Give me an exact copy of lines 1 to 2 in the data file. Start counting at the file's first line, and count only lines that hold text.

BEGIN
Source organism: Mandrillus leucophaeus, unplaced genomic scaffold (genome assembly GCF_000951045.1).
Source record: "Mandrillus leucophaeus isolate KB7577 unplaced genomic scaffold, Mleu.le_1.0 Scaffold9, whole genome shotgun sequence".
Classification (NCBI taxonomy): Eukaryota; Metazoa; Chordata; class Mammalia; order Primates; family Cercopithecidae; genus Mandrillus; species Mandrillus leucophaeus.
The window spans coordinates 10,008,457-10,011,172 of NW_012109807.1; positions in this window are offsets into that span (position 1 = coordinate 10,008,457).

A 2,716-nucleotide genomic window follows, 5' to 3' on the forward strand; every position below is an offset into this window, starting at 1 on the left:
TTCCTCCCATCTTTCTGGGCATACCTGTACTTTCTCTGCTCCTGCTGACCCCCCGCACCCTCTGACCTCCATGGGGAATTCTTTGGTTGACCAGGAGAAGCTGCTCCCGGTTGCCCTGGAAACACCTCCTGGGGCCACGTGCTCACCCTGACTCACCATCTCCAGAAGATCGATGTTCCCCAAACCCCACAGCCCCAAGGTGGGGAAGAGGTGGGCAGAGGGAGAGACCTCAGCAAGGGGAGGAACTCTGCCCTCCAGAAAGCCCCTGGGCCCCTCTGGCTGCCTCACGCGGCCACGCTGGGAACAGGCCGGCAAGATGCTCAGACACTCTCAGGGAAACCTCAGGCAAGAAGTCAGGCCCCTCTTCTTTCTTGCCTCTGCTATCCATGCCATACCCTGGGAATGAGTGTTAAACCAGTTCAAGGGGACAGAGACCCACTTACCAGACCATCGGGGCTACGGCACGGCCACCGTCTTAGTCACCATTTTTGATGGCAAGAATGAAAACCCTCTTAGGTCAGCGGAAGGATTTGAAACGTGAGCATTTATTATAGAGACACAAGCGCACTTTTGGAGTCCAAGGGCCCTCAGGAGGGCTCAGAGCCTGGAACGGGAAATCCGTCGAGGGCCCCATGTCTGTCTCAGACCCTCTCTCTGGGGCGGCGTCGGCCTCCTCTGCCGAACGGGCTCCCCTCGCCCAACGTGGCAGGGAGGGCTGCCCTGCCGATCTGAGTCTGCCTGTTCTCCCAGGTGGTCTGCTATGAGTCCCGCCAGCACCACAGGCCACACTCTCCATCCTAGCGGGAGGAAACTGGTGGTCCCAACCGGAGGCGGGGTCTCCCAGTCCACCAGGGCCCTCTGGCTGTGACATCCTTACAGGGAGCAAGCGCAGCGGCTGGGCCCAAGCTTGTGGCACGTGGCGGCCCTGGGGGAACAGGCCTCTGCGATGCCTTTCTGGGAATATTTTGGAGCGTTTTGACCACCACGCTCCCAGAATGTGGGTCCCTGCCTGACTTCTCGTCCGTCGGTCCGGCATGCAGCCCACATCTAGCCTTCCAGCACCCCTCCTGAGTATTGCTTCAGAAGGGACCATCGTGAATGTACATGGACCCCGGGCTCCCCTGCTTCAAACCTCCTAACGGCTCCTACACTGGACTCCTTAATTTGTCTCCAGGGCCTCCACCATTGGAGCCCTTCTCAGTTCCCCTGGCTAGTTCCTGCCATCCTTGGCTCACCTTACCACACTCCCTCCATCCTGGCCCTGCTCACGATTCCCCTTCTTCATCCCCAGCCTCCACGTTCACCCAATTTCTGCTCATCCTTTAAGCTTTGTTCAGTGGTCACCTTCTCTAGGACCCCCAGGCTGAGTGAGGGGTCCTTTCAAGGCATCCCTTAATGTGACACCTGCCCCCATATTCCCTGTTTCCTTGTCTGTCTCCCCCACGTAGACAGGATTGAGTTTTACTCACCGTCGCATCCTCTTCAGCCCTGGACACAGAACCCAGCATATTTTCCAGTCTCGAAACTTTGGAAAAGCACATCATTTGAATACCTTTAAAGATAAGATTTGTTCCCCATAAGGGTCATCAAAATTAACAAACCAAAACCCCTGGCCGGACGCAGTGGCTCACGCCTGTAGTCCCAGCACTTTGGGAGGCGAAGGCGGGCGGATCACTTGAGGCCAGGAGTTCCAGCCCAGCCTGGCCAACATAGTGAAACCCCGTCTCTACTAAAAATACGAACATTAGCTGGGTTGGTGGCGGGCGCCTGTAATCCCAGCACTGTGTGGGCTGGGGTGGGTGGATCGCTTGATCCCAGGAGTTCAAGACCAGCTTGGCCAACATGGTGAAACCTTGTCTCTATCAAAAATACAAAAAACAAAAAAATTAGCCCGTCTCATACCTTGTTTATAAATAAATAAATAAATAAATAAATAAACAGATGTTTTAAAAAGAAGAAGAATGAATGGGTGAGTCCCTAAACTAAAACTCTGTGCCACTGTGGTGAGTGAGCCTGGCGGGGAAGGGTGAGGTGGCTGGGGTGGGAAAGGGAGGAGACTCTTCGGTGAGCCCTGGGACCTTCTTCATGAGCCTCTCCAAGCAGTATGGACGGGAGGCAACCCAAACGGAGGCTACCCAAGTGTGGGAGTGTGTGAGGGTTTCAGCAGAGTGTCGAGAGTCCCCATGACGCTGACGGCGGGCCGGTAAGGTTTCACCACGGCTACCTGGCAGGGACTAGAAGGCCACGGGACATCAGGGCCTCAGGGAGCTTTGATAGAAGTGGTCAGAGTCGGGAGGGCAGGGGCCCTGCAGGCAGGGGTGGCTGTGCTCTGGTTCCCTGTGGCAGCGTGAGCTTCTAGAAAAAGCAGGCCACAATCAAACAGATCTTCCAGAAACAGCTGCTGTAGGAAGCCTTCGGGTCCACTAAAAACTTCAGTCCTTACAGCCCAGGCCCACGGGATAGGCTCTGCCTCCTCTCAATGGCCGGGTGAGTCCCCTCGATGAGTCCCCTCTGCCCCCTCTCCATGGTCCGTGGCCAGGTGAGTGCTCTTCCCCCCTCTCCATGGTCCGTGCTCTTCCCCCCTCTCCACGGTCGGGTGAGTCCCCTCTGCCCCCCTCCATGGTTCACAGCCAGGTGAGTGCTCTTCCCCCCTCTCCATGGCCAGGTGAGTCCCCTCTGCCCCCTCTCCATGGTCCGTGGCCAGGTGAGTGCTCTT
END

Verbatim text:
Source organism: Mandrillus leucophaeus, unplaced genomic scaffold (genome assembly GCF_000951045.1).
Source record: "Mandrillus leucophaeus isolate KB7577 unplaced genomic scaffold, Mleu.le_1.0 Scaffold9, whole genome shotgun sequence".